Engineers must consider many factors when selecting adhesives for industrial laminating applications, and oftentimes chemical exposure is not given the careful evaluation it deserves. A quick review of a chemical resistance chart or a couple of data sheets may be all the effort put into evaluating adhesives for use with specific chemical exposure. This half-hearted approach will not cut it for adhesive and sealant applications that must perform as expected in many aerospace, automotive, medical, and industrial applications.
Know How an Adhesive Will Respond Given All Variables
It can be challenging for engineers who know exactly how an adhesive will respond to all variables that can impact the effects of chemical exposure. All polymers, including adhesives, can be vulnerable to chemical exposure, which can degrade physical characteristics. The interaction of substrates, adhesives, and chemical agents could have endless combinations.
In adhesives, chemical resistance can also be substantially affected under different thermal and mechanical loads. High heat and high stress can affect how well an adhesive will perform in service. The type of exposure must also be considered, such as continuous immersion or an occasional splash. It can be time-consuming and challenging to understand how an adhesive will perform under all variables.
Some basic guidelines for selecting adhesives that will hold up and chemical environments include understanding the chemical interactions, the exposure variables, and testing strategies.
Understanding Chemical Interactions
Different adhesive families provide a broad resistance to many chemical types. Epoxies provide broad resistance, whereas silicones, UV-curable coatings, polyurethanes, and polysulfides provide resistance to a more limited range of chemicals. Chemical and thermal resistance are closely connected, with adhesives with a higher Glass Transition Temperature (Tg) able to withstand high heat and greater chemical exposure.
Engineers must also consider that within each adhesive family, there are many substantial variations of chemistries, and individual grades can display very different properties when it comes to chemical exposure. It is, therefore, critical for engineers to consider how individual grades will resist exposure to specific chemicals.
Understand All Variables with Chemical Exposure
Determining which adhesives to use when exposed to specific chemicals is a good starting point, although many other factors must be considered. The type and intensity of exposure to a chemical agent, whether low, high, or intermittent, should be considered. Underestimating the type of chemical exposure is one of the most common mistakes with the most serious consequences.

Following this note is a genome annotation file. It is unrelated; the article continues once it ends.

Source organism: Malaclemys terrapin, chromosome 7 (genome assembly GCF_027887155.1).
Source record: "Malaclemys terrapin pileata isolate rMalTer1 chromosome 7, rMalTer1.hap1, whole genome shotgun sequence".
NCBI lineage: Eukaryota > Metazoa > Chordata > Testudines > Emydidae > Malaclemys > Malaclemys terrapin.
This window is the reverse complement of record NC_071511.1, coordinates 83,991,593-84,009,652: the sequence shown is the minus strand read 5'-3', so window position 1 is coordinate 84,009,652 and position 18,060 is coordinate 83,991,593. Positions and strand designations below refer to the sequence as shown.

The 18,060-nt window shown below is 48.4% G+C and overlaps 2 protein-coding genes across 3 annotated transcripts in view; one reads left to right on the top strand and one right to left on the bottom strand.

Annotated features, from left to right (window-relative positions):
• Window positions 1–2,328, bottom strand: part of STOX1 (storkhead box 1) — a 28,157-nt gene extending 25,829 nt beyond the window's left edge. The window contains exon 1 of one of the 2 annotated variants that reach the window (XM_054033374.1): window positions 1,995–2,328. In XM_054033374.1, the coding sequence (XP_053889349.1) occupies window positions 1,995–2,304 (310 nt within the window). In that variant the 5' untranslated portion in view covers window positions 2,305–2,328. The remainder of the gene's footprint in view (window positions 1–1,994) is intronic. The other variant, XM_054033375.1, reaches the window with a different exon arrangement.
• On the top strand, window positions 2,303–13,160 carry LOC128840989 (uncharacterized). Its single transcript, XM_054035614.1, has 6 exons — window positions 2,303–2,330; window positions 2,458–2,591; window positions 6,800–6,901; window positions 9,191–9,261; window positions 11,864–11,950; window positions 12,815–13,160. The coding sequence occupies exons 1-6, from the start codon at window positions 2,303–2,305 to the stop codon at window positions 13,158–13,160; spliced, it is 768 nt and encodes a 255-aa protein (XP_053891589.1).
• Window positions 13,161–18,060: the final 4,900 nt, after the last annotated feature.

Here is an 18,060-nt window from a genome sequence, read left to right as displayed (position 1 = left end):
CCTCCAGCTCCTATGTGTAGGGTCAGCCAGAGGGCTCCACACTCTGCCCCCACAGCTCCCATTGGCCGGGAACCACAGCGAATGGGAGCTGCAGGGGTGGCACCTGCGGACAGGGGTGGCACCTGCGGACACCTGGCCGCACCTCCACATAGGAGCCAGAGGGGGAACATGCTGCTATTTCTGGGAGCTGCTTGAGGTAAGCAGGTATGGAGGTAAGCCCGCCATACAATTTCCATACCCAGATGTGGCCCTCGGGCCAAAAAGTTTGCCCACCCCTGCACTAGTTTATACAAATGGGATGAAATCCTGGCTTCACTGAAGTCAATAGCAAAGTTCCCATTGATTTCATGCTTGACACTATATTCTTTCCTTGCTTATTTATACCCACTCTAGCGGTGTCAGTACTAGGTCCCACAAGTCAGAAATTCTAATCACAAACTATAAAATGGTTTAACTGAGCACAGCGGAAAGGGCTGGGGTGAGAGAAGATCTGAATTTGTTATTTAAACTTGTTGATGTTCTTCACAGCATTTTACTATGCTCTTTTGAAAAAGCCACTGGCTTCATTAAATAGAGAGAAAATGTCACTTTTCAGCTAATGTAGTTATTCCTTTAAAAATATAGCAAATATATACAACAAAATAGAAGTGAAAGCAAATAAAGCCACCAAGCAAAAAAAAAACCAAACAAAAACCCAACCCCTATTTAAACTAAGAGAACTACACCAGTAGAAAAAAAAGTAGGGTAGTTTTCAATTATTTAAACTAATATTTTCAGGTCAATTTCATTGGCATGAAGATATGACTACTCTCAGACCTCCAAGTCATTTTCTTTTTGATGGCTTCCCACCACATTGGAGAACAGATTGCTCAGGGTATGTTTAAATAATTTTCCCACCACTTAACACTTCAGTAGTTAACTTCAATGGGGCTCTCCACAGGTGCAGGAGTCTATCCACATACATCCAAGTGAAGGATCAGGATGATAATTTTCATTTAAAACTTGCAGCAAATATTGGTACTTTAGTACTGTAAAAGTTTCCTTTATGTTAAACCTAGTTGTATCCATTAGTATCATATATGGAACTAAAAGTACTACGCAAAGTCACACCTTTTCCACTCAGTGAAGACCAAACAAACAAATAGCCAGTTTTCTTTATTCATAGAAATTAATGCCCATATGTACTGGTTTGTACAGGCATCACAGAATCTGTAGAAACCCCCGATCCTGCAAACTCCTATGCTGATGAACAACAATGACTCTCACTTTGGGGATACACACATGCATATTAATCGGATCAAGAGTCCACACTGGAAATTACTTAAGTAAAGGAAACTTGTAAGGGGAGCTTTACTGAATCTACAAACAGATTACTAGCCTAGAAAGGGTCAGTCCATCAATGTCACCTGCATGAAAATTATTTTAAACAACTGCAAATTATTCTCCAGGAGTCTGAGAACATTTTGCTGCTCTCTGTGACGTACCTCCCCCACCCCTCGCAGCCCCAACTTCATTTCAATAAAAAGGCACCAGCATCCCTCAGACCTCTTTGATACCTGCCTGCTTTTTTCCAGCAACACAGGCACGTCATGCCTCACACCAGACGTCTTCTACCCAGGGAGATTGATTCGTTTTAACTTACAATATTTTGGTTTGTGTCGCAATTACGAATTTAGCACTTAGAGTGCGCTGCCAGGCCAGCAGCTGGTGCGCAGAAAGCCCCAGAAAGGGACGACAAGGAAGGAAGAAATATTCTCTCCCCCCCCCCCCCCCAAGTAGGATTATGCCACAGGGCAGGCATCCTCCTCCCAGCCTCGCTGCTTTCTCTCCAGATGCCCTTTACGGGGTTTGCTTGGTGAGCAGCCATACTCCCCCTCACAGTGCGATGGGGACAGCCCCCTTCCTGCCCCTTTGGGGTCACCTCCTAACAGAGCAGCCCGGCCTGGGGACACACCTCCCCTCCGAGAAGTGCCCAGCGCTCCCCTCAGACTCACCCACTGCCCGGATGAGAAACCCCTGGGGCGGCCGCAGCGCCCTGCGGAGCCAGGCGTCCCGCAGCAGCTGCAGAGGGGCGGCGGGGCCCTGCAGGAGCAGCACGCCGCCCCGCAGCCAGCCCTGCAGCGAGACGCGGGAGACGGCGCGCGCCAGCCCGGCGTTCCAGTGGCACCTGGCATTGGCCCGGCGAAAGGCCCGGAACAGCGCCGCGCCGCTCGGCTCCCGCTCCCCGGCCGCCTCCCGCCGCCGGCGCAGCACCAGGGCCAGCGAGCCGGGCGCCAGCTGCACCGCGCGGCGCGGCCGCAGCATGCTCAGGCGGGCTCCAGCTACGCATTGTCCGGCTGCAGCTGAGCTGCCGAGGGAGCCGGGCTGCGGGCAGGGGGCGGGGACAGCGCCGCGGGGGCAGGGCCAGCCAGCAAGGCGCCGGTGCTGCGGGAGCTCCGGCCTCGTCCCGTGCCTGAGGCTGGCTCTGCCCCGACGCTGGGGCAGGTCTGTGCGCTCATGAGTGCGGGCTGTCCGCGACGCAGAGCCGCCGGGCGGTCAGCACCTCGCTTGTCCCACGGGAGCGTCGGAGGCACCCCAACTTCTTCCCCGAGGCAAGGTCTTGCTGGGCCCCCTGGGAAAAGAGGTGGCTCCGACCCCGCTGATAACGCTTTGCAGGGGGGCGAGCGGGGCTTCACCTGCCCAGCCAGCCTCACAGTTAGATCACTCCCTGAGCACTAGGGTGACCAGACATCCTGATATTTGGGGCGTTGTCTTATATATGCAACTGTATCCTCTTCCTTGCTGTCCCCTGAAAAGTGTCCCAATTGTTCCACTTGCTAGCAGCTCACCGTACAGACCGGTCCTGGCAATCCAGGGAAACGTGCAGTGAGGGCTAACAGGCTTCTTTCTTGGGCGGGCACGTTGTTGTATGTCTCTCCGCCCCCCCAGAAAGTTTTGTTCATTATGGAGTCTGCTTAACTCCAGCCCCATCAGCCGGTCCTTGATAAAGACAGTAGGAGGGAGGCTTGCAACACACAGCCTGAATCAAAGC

It is also critical to evaluate the mechanical and thermal loads when selecting adhesives for chemical exposure. High temperatures can cause many adhesives to decline in their ability to resist chemicals. High physical stress can also cause adverse effects on the ability of adhesives to hold up in a chemical environment. Misunderstanding the severity of physical or thermal loads could result in poor adhesive performance or failure.
Engineers must be careful not to overcompensate for chemical resistance that is not necessary. This can limit the choices for possible adhesives in an application as those that must have resistance to high stress, high temperatures, or continual immersion are fewer than adhesives that can resist low stress, low temperatures, and low to intermittent exposure. Overprotecting against chemical exposure could cause engineers to miss out on other adhesive properties for chemical resistance that the application does not need. More chemical-resistant adhesives could also be more challenging when carrying and mixing and can increase costs.
Understand Adhesive Functional Testing
It is crucial for engineers to know that their industrial adhesives have been properly tested by chemical and industrial adhesive suppliers. There are several types of industry-specific tests aimed at capturing functional bonding requirements. ASTM D896 is one of the most commonly used standards for testing adhesive chemical resistance, although it does not distinguish between penetration at the interface of the substrate and adhesive or adsorption in the bulk adhesive.
Working with an experienced industrial adhesive supplier will help you to understand all of these critical considerations regarding chemical interactions, exposure, and testing to select the best adhesive for your process.
Universal Chemicals & Coatings, UNICHEM, is an industry-leading supplier of quality industrial adhesives tested for reliability and performance. We offer more than 50 years of experience in solving problems and delivering high-quality adhesive solutions that improve your products and processes. Contact us to learn more about selecting the best industrial adhesives with the right level of chemical exposure for your application.